Shadows of the Pomegranate Tree by Tariq Ali
Finished reading on May 31st, 2016
A small village near Granada, Spain around the year 1500. A Muslim family living happily in peace with everything despite some secrets in their past. Now their peace and for some of them, their lives are at an end. Although several years before the setting of the book, there was a understanding between the Catholics and the Muslims about their future – the Muslims could keep their religion, their feasts and traditions, but now Cardinal Ximenes de Cisneros has arrived and deals with the problem of Moors swiftly and cruelly, having Arabic books burnt, keeping only some dealing with medicine, converting some, but having many of the Moors killed.
The first book in Tariq Ali’s Islamic Quintet follows a family is it is torn apart, you can follow the short love-story of the eldest daughter Hind, the beginning of the eldest son’s “political” career etc. The family is fascinating and characters are very vivid, and the events in this book remind me ultimately of George R. R. Martin’s “A Song of Ice and Fire” – without magic to be sure, but all the other components are there – lovely characters and awful ones, food and other pleasures, heads on pikes and books and villages on fire.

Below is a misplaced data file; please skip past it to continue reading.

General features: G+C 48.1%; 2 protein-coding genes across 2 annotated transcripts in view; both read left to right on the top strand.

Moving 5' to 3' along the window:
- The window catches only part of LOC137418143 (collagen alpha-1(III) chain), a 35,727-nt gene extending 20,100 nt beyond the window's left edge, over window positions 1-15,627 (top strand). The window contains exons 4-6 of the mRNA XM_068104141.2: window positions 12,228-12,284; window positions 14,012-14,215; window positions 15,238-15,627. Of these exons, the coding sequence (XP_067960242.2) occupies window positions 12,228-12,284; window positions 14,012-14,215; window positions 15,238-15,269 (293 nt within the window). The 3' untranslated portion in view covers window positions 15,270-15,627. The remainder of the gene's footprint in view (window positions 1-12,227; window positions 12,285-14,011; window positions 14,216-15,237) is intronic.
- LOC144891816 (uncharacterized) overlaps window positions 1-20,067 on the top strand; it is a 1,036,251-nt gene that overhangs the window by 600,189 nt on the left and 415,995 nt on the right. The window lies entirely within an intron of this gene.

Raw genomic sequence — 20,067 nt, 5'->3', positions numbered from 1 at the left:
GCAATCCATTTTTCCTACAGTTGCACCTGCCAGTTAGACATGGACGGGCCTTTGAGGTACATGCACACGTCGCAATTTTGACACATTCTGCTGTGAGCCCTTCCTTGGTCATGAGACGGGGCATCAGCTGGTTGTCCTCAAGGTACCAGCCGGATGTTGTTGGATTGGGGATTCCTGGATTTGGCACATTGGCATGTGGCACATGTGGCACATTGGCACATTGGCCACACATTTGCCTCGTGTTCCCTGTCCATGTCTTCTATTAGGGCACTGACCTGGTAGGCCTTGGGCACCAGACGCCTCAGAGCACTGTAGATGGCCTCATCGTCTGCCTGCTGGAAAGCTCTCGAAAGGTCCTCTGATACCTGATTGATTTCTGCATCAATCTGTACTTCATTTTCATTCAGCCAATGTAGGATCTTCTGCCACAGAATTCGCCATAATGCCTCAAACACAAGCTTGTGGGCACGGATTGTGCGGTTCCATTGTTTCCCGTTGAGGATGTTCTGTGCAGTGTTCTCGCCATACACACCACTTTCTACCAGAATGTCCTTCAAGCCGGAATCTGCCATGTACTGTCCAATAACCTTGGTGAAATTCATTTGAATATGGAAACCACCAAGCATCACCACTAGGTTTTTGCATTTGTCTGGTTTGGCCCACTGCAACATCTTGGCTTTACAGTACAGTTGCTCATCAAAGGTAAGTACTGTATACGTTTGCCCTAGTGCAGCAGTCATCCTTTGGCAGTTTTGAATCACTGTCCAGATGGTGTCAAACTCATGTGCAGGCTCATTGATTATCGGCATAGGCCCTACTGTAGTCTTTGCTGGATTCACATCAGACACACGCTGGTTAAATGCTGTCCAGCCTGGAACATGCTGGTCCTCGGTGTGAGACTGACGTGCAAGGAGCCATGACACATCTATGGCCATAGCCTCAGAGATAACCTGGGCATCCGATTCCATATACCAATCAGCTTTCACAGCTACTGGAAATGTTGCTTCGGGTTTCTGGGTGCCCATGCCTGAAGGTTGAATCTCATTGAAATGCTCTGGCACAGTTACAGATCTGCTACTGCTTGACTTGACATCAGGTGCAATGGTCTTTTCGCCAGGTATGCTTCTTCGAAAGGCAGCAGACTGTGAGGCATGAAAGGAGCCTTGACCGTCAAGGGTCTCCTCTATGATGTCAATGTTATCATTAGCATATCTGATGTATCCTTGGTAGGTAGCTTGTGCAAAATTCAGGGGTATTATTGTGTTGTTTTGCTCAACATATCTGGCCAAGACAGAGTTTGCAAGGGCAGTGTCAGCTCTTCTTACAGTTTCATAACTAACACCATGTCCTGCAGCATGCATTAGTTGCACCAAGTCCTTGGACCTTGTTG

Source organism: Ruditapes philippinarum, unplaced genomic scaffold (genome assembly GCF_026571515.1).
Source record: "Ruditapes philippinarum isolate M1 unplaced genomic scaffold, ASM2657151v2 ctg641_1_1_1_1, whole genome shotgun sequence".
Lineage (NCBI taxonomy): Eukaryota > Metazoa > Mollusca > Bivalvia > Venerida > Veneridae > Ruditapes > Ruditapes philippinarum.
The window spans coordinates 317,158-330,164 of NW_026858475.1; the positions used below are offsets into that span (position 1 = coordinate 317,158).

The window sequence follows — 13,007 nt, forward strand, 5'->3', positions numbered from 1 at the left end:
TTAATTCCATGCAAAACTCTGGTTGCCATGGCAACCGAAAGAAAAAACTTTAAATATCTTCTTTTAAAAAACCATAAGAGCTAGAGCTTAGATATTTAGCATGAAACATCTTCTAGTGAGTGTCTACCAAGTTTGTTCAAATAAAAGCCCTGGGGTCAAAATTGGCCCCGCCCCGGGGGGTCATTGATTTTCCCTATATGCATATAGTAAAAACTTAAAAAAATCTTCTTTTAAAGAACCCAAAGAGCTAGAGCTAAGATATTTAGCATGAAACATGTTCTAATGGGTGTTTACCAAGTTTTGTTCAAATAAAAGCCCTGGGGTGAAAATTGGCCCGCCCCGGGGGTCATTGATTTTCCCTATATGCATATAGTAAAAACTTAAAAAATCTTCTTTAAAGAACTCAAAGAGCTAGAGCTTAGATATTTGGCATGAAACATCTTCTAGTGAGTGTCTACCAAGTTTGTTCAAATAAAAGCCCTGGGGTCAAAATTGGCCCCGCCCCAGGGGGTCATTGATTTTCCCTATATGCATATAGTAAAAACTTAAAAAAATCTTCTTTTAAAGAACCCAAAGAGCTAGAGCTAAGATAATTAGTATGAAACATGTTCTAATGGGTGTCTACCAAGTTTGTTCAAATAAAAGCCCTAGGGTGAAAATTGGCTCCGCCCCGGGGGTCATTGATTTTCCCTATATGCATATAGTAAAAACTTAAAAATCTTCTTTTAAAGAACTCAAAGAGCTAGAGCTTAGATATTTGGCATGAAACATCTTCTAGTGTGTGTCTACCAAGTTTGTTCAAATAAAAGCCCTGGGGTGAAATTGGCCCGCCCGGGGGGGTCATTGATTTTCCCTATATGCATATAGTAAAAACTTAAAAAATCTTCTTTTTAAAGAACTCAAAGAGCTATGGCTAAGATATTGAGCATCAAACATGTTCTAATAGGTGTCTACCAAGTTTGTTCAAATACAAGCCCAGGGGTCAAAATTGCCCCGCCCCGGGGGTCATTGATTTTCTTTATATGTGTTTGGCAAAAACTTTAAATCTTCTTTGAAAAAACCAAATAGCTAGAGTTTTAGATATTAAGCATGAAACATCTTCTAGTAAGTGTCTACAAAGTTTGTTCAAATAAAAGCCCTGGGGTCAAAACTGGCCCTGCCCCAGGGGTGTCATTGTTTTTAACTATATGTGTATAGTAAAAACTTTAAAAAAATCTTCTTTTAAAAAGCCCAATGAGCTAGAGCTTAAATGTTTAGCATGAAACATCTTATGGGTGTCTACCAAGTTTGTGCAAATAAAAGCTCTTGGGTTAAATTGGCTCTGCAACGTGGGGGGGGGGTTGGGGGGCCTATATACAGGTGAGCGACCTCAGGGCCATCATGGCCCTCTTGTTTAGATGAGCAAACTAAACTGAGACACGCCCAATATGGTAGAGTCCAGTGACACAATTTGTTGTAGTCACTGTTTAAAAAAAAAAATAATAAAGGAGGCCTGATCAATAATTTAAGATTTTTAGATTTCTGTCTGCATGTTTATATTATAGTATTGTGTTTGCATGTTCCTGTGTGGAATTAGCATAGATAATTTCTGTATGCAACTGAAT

The book took me about three days to finish and I’ll be starting the next book in the quintet soon enough.
I think it would be beneficial for many people to read this book.
The book’s author is a British Pakistani writer. Go watch an interesting talk by him on youtube, where he talks about Cervantes and don Quixote and Spain of the time of Cervantes (and of his own Islamic Quintet) .